reports: Diamonds really are forever, now that we can manufacture them.

“The man-made diamonds are starting to be sold by retailers such as Wal-Mart , although they still make up just a small fraction of total diamond sales.”

There’s a growing market for man-made jewels grown in science labs, Bloomberg reports. The diamonds are made by placing a carbon seed in a microwave chamber and superheating the substance into a plasma ball, which crystallizes into the much-desired jewels. Experts can only tell the difference between the manufactured diamonds and traditionally mined ones using a machine…(read more)

Source: Fortune


Richard Johnson: Courtroom Drawings from the Tsarnaev Death Penalty Debate

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Richard Johnson is a field artist, visual journalist and senior graphics editor at The Washington Post. Read more about his very unique perspective as a courtroom artist in the Bostom Marathon bomber Dzhokhar Tsarnaev death penalty debate here.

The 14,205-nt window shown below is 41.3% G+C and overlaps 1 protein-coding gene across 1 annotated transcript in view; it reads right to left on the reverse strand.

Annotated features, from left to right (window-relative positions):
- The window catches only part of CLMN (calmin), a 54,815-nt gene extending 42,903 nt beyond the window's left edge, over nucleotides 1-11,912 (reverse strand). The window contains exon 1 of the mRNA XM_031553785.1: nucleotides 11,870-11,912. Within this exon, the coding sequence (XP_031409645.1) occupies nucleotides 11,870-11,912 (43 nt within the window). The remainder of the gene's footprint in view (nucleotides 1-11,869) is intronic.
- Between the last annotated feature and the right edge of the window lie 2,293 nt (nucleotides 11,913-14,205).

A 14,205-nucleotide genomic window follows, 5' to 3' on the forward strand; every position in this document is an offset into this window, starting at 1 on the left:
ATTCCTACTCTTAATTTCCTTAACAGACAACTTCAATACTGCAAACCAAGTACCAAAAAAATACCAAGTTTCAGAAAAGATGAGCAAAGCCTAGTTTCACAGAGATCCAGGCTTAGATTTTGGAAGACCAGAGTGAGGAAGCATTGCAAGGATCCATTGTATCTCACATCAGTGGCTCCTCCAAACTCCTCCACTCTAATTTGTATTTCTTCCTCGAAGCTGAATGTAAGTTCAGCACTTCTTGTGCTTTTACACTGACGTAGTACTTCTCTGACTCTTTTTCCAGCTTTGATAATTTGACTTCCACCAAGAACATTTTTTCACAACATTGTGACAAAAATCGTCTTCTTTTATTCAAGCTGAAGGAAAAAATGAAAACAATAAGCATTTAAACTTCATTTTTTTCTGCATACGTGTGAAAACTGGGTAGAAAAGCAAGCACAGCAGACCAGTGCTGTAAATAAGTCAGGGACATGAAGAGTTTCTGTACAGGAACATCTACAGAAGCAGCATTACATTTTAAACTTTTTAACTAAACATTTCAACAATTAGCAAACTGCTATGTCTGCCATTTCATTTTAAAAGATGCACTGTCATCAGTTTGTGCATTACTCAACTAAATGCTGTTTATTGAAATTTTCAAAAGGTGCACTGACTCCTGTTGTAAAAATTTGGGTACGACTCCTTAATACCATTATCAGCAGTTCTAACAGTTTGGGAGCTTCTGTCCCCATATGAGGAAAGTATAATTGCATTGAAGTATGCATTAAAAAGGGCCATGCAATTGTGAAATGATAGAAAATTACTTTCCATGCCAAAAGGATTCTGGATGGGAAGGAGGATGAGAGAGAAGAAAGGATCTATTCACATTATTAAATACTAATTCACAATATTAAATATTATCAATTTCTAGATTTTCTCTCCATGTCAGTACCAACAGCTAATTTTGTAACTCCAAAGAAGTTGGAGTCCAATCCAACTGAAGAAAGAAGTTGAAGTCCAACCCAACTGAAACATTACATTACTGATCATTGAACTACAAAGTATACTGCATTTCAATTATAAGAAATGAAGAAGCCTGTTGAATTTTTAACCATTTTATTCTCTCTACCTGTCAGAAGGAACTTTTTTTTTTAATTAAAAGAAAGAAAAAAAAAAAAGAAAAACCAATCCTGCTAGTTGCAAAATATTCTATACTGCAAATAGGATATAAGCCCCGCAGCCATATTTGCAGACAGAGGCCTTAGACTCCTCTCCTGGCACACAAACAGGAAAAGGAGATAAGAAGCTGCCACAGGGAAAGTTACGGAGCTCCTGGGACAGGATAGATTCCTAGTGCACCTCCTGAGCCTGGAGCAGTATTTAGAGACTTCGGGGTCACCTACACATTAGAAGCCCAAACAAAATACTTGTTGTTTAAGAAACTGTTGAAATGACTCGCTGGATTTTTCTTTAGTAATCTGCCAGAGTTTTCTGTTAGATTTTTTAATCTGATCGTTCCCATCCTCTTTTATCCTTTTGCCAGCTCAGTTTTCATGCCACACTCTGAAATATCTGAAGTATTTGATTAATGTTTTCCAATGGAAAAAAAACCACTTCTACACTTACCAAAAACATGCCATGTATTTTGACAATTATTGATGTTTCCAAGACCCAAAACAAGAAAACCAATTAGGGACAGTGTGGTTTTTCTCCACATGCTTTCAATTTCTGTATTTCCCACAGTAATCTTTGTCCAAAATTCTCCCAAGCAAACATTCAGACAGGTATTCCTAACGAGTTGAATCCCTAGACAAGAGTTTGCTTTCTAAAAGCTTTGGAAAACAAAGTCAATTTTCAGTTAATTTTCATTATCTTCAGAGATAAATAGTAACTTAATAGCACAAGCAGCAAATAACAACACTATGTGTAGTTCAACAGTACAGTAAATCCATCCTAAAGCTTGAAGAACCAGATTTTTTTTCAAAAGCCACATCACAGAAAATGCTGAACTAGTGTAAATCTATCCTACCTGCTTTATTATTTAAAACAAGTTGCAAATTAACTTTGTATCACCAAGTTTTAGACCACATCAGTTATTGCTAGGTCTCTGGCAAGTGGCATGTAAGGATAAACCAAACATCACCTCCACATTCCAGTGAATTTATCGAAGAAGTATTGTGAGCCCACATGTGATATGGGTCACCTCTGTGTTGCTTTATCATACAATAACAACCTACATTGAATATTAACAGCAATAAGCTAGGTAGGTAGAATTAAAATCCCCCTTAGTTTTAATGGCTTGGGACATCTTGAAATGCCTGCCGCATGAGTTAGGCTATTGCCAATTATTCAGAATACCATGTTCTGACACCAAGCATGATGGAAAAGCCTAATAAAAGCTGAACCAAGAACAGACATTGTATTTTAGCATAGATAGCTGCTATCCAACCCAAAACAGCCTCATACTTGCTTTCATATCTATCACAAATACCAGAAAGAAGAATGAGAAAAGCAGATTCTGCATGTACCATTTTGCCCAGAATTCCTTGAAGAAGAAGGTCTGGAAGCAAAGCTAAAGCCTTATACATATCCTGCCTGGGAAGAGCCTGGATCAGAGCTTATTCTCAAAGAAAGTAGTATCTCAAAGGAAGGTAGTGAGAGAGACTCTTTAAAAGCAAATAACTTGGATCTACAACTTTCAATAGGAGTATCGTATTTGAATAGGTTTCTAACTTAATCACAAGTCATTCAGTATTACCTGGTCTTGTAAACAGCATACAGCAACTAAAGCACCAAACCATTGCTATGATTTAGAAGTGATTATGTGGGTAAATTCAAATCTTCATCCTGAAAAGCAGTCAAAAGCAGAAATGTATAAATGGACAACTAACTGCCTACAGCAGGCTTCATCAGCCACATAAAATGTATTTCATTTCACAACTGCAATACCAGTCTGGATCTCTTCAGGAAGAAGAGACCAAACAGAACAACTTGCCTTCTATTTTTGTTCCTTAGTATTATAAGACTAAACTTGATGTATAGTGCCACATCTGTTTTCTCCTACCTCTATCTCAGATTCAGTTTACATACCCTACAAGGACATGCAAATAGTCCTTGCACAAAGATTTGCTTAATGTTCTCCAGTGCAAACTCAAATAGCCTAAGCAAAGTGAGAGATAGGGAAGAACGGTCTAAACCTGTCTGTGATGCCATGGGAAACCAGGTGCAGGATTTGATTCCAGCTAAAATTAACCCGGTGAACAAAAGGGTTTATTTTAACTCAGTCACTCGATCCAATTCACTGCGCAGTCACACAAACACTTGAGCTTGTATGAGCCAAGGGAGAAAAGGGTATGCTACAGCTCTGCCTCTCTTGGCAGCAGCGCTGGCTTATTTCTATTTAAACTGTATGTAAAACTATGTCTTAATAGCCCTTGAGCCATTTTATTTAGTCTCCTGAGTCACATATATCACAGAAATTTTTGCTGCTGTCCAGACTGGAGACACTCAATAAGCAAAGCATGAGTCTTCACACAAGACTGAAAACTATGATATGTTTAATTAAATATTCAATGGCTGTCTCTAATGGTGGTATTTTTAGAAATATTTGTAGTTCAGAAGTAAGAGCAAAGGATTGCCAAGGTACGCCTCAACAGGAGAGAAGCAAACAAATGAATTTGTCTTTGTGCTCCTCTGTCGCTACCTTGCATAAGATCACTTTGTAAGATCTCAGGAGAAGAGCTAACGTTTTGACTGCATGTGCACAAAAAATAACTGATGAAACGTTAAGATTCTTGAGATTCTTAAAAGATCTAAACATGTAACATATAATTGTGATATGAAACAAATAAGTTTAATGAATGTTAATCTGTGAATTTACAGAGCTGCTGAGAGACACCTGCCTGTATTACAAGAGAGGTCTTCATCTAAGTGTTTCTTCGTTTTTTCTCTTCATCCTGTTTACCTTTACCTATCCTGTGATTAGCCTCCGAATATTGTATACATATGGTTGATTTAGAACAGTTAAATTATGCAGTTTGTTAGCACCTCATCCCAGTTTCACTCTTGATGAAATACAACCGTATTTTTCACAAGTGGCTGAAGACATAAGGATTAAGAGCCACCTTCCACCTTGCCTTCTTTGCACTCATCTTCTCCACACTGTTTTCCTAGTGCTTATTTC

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Fine work by Richard Johnson. Visit Illustration Age, the best source for editorial illustration and graphic design.

[ILLUSTRATION AGE]


The New Bookkeeper Is a Robot

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Vipal Monga writes: Five years ago, 80 clerks and salespeople at Pilot Travel Centers LLC spent a combined 3,200 hours a week tracking and paying for orders for thousands of goods, ranging from candy bars to diesel fuel.

“Today, a computer ‘robot’—basically software—automates these tasks…software sends out payments and records every transaction. As a result, the company needs just 10 clerks working a weekly total of 400 hours to pay suppliers.”

They typed the orders into an accounts-payable database, and printed out thousands of checks to pay suppliers. After slipping them into envelopes and adding postage, they put the checks in the mail.

Illustration by Randall Enos

Illustration by Randall Enos